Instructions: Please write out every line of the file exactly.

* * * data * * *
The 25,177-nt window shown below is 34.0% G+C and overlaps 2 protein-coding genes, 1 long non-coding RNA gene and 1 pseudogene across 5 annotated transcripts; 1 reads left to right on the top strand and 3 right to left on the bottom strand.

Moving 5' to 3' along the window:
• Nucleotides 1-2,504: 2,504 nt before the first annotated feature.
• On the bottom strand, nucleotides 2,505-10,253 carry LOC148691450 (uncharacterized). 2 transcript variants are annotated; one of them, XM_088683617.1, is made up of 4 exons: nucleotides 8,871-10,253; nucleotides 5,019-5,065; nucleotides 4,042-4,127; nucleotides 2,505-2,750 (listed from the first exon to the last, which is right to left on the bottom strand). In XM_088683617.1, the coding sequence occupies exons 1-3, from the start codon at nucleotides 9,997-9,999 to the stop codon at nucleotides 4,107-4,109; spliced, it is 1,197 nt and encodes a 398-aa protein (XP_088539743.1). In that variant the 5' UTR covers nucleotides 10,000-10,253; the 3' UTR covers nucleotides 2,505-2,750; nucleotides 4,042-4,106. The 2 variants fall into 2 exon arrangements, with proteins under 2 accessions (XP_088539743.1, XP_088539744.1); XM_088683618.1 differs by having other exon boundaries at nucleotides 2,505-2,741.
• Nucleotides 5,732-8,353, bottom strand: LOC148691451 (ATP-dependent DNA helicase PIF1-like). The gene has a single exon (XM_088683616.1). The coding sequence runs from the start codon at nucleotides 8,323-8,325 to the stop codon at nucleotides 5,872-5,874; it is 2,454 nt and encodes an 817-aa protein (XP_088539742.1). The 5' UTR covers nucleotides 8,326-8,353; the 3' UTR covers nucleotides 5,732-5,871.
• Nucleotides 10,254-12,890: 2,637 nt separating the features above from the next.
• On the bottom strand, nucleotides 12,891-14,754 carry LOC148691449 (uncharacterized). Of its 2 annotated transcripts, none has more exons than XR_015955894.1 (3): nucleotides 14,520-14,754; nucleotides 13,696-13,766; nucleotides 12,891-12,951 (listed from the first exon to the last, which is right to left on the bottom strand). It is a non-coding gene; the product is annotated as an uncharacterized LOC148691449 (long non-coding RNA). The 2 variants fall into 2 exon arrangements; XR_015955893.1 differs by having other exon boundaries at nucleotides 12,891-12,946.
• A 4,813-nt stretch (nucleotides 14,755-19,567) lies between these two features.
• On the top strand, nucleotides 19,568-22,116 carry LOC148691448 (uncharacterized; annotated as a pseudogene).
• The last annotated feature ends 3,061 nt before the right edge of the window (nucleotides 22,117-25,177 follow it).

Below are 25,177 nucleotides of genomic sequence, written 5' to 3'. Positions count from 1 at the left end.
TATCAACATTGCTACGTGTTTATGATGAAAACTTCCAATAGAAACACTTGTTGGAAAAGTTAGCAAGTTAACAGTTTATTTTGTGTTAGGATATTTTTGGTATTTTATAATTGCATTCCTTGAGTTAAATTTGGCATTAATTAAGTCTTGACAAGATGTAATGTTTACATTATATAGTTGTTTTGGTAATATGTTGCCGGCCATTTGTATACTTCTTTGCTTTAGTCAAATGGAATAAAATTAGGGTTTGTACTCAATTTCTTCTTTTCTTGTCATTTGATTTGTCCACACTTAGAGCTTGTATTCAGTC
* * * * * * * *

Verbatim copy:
The 25,177-nt window shown below is 34.0% G+C and overlaps 2 protein-coding genes, 1 long non-coding RNA gene and 1 pseudogene across 5 annotated transcripts; 1 reads left to right on the top strand and 3 right to left on the bottom strand.

Moving 5' to 3' along the window:
• Nucleotides 1-2,504: 2,504 nt before the first annotated feature.
• On the bottom strand, nucleotides 2,505-10,253 carry LOC148691450 (uncharacterized). 2 transcript variants are annotated; one of them, XM_088683617.1, is made up of 4 exons: nucleotides 8,871-10,253; nucleotides 5,019-5,065; nucleotides 4,042-4,127; nucleotides 2,505-2,750 (listed from the first exon to the last, which is right to left on the bottom strand). In XM_088683617.1, the coding sequence occupies exons 1-3, from the start codon at nucleotides 9,997-9,999 to the stop codon at nucleotides 4,107-4,109; spliced, it is 1,197 nt and encodes a 398-aa protein (XP_088539743.1). In that variant the 5' UTR covers nucleotides 10,000-10,253; the 3' UTR covers nucleotides 2,505-2,750; nucleotides 4,042-4,106. The 2 variants fall into 2 exon arrangements, with proteins under 2 accessions (XP_088539743.1, XP_088539744.1); XM_088683618.1 differs by having other exon boundaries at nucleotides 2,505-2,741.
• Nucleotides 5,732-8,353, bottom strand: LOC148691451 (ATP-dependent DNA helicase PIF1-like). The gene has a single exon (XM_088683616.1). The coding sequence runs from the start codon at nucleotides 8,323-8,325 to the stop codon at nucleotides 5,872-5,874; it is 2,454 nt and encodes an 817-aa protein (XP_088539742.1). The 5' UTR covers nucleotides 8,326-8,353; the 3' UTR covers nucleotides 5,732-5,871.
• Nucleotides 10,254-12,890: 2,637 nt separating the features above from the next.
• On the bottom strand, nucleotides 12,891-14,754 carry LOC148691449 (uncharacterized). Of its 2 annotated transcripts, none has more exons than XR_015955894.1 (3): nucleotides 14,520-14,754; nucleotides 13,696-13,766; nucleotides 12,891-12,951 (listed from the first exon to the last, which is right to left on the bottom strand). It is a non-coding gene; the product is annotated as an uncharacterized LOC148691449 (long non-coding RNA). The 2 variants fall into 2 exon arrangements; XR_015955893.1 differs by having other exon boundaries at nucleotides 12,891-12,946.
• A 4,813-nt stretch (nucleotides 14,755-19,567) lies between these two features.
• On the top strand, nucleotides 19,568-22,116 carry LOC148691448 (uncharacterized; annotated as a pseudogene).
• The last annotated feature ends 3,061 nt before the right edge of the window (nucleotides 22,117-25,177 follow it).

Below are 25,177 nucleotides of genomic sequence, written 5' to 3'. Positions count from 1 at the left end.
TATCAACATTGCTACGTGTTTATGATGAAAACTTCCAATAGAAACACTTGTTGGAAAAGTTAGCAAGTTAACAGTTTATTTTGTGTTAGGATATTTTTGGTATTTTATAATTGCATTCCTTGAGTTAAATTTGGCATTAATTAAGTCTTGACAAGATGTAATGTTTACATTATATAGTTGTTTTGGTAATATGTTGCCGGCCATTTGTATACTTCTTTGCTTTAGTCAAATGGAATAAAATTAGGGTTTGTACTCAATTTCTTCTTTTCTTGTCATTTGATTTGTCCACACTTAGAGCTTGTATTCAGTC